4. D.R.E. maintains two internal queues. The queues are implemented with BullMQ.
    1. register queue for registering new contracts (for messages with an initial state)
    2. update queue for processing contracts' interactions (for messages with a new interaction)
  5. Each of the queues have its own set of workers. Each worker runs as a separate, sandboxed processor that is isolated from the rest of the code.
  6. Each message that comes to D.R.E. is first validated (message format, tx id format, etc.).
  • If it is a contract deployment notification AND contract is not yet registered - a new job is added to the register queue.
    The processor that picks up such job simply sets the initialState from the incoming message in the D.R.E. cache.
  • If it is a contract update notification AND contract is not yet registered - a new job is added to the register queue.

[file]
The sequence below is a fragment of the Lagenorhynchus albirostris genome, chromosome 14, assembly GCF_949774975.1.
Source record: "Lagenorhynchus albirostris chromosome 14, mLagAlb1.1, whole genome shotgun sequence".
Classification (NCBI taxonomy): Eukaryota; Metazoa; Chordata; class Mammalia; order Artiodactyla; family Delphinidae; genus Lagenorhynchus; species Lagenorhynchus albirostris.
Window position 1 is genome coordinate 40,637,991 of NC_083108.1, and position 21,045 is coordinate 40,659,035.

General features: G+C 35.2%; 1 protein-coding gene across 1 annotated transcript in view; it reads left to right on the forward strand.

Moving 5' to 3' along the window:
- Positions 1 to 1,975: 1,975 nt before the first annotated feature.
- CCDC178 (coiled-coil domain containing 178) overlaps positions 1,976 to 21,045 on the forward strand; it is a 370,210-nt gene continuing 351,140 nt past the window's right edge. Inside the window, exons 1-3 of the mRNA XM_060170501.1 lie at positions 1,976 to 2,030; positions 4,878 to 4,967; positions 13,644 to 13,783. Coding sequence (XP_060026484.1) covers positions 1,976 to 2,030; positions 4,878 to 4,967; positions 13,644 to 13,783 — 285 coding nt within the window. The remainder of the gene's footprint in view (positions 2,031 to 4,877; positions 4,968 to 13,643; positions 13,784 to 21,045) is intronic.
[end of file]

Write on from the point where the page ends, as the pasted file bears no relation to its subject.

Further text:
The processor that picks up such job evaluates the contract's state from scratch.
  • If it is a contract update notification AND contract is already registered - a new job is added to the update queue. The processor that picks up such job either
    • evaluates the state only for the interaction from the message - if D.R.E. has a contract cached at message.interaction.lastSortKey
    • evaluates the state for all the interactions from the lastly cached - if D.R.E has a contract cached at a lower sort key than message.interaction.lastSortKey.

2. Caching

D.R.E. is currently using two kinds of caches

  1. Warp Contracts SDK's internal cache (with the LMDB plugin)
  2. better-sqlite3 based cache. This cache is used for serving data via D.R.E. endpoints - in order not to interfere with the Warp Contracts SDK internal cache. It also serves as a from of a backup.
    WAL mode is being used for increased performance.

The evaluated state (apart from being automatically cached by the Warp Contracts SDK) is additionally:

  1. Signed by the D.R.E.'s wallet. The data for the signature consists of:

    // state is stringified with 'safe-stable-stringify', not JSON.stringify.
    // JSON.stringify is non-deterministic.
    const stringifiedState = stringify(state);
    const hash = crypto.createHash('sha256');